Christine Souffrant is a young, social enterprise proponent. A relatively new and revolutionary way of doing business, social enterprise means using business tenets and goals to help solve society's most distressing problems. The social enterprise business is set up to provide a solution for an issue that exists in countries with crises such as lack of potable water, lack of energy sources for poor households, underdeveloped business and trade, absence of sanitary living conditions in the home, poor agricultural systems, and limited access to proper healthcare and education.
In short, social enterprises are built on the foundation of wanting to improve the lives of the poor and underprivileged of the world. And that's exactly what Souffrant does.
At 26 years old, Souffrant, a social entrepreneur, is the founder of Vendedy, which has successfully developed the world's only digital platform for marketing the work of street artisan vendors living in third world markets. In building her enterprise, she has gained insight to the stories and struggles of street vendors in 30 countries while travelling as a student on a Bill Gates scholarship.
"Vendedy is a social enterprise start-up that is digitising the street vending industry via mobile technology," Souffrant explains.
"For the first time, street vendors can upload photos of their products online via mobile so that a travelling consumer can search, purchase, and pay for an item via SMS. Local agents deliver the product to the consumer's hotel during their stay," she said.
The mobile network was in beta in Haiti. The startup aims to launch the first phase of the network in the Caribbean this summer.
She added that "as the Vendedy network expands, it aims to help travelling consumers access remote artisan designs that come with a story from over 150+ countries in real time."
Vendedy's platform of commerce is the hugely popular global mobile SMS service. This affordable and reliable platform is used to streamline the entire sale, purchase, and payment transaction for the street artisan and the travelling consumer, and inherently minimises the artisan's cost of getting his products to market.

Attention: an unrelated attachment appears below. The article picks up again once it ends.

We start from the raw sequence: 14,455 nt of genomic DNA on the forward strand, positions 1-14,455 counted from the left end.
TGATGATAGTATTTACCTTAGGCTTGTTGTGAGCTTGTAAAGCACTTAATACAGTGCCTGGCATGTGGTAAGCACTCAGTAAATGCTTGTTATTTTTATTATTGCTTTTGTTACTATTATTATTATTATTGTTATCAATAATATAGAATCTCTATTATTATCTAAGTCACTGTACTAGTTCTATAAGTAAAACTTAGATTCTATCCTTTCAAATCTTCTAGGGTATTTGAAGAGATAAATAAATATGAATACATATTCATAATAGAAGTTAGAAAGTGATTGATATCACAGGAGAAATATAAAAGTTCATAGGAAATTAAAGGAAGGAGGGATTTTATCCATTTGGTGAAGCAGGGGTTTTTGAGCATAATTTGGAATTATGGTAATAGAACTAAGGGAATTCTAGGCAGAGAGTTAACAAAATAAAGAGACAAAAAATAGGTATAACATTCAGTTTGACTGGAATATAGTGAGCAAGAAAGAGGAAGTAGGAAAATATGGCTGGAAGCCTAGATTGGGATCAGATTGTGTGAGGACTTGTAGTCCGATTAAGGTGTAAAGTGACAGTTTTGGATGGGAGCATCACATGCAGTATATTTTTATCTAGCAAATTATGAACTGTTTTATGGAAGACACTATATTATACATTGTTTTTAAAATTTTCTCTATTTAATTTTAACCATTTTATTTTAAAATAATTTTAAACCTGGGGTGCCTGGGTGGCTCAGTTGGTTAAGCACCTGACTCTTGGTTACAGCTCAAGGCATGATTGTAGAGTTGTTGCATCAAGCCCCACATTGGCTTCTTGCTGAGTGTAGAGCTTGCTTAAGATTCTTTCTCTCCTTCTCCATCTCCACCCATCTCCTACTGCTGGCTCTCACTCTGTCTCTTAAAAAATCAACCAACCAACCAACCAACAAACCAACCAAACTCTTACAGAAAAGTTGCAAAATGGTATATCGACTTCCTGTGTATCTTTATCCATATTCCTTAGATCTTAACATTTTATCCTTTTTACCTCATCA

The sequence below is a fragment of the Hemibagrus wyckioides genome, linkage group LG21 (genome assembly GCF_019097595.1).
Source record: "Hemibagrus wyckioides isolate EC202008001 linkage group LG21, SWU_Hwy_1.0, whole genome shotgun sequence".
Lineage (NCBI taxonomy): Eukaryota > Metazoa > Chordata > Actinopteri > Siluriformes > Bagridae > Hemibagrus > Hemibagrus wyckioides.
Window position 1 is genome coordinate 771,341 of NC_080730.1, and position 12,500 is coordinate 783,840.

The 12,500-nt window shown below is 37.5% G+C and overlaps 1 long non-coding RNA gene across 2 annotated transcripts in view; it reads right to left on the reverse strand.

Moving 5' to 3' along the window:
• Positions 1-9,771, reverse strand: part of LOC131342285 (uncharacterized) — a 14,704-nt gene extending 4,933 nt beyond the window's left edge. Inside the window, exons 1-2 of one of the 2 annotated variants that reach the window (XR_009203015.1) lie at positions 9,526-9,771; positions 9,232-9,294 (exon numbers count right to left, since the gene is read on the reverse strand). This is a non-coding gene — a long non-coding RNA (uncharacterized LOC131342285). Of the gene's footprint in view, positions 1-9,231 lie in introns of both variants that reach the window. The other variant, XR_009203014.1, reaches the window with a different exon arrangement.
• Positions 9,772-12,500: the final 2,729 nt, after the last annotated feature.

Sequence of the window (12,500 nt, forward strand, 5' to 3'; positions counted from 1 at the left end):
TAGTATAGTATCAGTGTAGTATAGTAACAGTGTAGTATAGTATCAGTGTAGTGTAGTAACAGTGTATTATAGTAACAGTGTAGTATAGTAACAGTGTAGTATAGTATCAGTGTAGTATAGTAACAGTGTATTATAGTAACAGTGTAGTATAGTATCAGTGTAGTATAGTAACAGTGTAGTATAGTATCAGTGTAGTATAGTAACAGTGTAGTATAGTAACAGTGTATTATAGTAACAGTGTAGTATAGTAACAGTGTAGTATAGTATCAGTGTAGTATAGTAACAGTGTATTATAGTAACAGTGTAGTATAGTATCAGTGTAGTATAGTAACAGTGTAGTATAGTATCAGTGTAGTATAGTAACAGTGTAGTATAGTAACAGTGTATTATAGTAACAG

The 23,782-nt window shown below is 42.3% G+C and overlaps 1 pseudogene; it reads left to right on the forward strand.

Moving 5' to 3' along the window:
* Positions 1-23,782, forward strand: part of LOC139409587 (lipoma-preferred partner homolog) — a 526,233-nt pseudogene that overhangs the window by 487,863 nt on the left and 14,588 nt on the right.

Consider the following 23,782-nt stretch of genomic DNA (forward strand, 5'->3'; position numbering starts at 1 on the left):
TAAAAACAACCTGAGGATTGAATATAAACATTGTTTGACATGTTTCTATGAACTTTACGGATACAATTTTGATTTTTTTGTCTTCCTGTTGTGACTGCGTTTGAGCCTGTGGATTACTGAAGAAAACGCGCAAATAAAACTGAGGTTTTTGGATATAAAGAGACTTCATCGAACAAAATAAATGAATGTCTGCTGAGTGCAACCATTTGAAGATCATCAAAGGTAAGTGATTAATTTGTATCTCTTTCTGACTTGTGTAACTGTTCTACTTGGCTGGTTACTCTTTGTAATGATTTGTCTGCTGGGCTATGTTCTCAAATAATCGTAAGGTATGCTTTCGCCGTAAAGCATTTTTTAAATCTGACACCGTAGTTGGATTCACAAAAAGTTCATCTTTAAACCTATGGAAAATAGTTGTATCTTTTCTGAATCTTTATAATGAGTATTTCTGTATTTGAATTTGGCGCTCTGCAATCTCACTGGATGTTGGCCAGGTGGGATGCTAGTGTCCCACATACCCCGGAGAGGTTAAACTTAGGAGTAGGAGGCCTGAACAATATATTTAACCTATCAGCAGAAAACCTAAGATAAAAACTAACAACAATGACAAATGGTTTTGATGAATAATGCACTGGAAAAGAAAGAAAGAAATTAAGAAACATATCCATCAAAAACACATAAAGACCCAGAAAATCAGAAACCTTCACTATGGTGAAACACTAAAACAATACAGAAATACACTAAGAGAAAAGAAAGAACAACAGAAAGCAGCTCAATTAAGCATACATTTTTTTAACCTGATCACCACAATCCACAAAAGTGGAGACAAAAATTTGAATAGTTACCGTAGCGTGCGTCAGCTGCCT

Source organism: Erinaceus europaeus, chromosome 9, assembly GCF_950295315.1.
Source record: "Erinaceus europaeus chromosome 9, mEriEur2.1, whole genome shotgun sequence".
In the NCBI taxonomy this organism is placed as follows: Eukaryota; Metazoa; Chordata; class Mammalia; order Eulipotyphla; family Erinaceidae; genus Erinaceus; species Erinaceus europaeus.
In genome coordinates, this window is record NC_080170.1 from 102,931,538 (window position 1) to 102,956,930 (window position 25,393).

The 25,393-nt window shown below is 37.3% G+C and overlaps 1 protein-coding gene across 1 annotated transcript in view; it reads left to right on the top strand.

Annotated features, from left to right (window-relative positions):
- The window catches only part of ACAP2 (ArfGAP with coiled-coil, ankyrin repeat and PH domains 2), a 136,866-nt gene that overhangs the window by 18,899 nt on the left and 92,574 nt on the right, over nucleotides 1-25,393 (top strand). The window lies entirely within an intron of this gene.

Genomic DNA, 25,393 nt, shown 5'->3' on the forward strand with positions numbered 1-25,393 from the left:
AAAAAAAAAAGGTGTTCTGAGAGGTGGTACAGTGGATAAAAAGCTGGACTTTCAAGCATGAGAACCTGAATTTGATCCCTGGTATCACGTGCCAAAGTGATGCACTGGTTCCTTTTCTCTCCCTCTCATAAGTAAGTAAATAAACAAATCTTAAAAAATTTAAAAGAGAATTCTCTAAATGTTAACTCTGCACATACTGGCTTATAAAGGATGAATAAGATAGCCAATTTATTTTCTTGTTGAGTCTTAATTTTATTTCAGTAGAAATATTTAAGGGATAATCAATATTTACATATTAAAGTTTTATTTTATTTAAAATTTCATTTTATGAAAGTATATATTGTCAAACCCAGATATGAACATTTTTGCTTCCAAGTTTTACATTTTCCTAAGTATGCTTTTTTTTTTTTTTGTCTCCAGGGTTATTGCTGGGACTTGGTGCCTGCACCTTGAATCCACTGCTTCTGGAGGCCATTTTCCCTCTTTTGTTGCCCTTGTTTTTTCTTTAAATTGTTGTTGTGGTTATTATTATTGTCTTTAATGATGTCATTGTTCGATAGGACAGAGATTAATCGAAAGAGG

This social enterprise not only provides a cohesive marketplace for street artisan vendors, it goes further to offer the humble street artist an instant global consumer base, plus professional representation and marketing around the world–all for a small commission; most profits go to the rightful owners, the street artisans who produced what was sold.
In further highlighting the impact Vendedy is making in revolutionising the street vending industry, and improving the lives of thousands around the world, Souffrant explains that approximately two billion people around the globe survive on less than US$2 a day and many earn their daily existence by selling handmade crafts and art on the street. Sadly, these micro-business owners lack representation and are often exploited by wholesalers who purchase their products at a very low cost and resell them in Western markets at a significant markup. This, ultimately, creates a vicious cycle of poverty among street artisans. The good news is that Vendedy is now on the scene to offer fair trade to these vendors.
"During the beta launch of the mobile network, street vendors who used Vendedy earned nine to 14 times their annual income in weeks because they are paid a fair price for their goods' market value, as opposed to local undervalued prices, Souffrant explains.
"On the other hand, 66 per cent of global consumers want to purchase unique items that create a social impact, but can only access them via fragmented channels like NGOs, boutique websites and sporadic craft fairs. Furthermore, many of the 1.1 billion people who travel the world annually search for products that symbolise their experience abroad. But they buy items at airports, hotels and malls despite the fact that most authentic products are located in street markets. We want to leverage mobile technology to revamp this global supply chain and connect street markets to global consumers."
Christine's passion for the support of street artisans stems from her own experience of knowing the struggles of family members who were street vendors in Haiti and the streets of New York.